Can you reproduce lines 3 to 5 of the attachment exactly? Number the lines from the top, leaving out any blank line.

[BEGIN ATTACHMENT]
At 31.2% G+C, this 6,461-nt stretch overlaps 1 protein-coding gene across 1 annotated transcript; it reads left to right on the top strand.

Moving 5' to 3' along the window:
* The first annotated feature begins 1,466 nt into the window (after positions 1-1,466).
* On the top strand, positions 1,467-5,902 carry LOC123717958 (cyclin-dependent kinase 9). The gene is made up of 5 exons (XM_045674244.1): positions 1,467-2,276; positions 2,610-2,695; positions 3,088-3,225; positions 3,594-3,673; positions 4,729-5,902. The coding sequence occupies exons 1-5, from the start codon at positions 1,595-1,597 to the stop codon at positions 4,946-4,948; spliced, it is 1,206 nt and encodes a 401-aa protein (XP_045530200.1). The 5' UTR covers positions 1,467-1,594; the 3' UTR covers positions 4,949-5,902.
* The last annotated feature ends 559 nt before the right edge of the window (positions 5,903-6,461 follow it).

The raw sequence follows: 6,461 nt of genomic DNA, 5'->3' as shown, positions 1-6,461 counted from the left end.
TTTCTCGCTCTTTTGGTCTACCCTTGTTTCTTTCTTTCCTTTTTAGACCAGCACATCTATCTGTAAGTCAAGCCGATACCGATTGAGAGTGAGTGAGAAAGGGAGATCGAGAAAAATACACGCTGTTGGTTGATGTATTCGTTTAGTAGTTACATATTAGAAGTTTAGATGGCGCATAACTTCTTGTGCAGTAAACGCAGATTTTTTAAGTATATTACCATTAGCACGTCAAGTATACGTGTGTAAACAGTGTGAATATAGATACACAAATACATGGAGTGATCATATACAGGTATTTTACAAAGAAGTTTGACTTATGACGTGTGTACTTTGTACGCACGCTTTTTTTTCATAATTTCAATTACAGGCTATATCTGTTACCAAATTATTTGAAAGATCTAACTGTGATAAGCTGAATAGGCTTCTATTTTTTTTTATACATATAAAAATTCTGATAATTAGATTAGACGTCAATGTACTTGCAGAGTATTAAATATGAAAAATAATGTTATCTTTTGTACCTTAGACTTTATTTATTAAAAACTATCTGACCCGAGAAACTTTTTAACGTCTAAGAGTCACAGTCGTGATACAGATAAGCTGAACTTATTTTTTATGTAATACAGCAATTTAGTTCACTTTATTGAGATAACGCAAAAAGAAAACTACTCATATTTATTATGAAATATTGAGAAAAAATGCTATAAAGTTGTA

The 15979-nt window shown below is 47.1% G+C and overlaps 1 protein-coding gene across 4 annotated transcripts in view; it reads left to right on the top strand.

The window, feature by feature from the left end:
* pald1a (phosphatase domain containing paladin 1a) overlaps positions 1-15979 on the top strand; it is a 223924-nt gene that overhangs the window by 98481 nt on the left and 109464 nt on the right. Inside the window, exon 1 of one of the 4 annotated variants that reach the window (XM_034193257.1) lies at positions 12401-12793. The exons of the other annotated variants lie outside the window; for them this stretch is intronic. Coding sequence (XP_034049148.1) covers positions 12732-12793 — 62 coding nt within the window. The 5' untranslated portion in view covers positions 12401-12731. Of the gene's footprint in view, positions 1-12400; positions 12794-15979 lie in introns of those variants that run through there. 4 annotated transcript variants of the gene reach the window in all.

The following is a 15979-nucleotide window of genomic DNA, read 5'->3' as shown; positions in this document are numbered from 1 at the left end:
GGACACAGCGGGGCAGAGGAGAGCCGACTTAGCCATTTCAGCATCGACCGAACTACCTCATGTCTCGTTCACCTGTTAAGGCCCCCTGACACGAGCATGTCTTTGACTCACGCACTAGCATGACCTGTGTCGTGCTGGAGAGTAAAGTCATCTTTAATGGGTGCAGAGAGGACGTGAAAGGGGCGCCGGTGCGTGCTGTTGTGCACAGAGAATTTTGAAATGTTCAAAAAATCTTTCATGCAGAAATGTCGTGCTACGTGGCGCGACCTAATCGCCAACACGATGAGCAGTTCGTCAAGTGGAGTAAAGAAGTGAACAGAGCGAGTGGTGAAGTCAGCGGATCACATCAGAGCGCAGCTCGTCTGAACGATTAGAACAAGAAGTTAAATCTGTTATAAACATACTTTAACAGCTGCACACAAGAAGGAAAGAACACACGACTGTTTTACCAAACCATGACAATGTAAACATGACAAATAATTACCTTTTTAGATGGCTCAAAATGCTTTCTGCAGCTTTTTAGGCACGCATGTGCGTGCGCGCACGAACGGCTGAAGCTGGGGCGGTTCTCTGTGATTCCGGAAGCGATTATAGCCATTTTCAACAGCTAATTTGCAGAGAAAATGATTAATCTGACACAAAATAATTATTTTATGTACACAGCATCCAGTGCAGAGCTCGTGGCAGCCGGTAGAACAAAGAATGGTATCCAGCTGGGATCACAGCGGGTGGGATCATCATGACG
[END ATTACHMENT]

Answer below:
* The first annotated feature begins 1,466 nt into the window (after positions 1-1,466).
* On the top strand, positions 1,467-5,902 carry LOC123717958 (cyclin-dependent kinase 9). The gene is made up of 5 exons (XM_045674244.1): positions 1,467-2,276; positions 2,610-2,695; positions 3,088-3,225; positions 3,594-3,673; positions 4,729-5,902. The coding sequence occupies exons 1-5, from the start codon at positions 1,595-1,597 to the stop codon at positions 4,946-4,948; spliced, it is 1,206 nt and encodes a 401-aa protein (XP_045530200.1). The 5' UTR covers positions 1,467-1,594; the 3' UTR covers positions 4,949-5,902.
* The last annotated feature ends 559 nt before the right edge of the window (positions 5,903-6,461 follow it).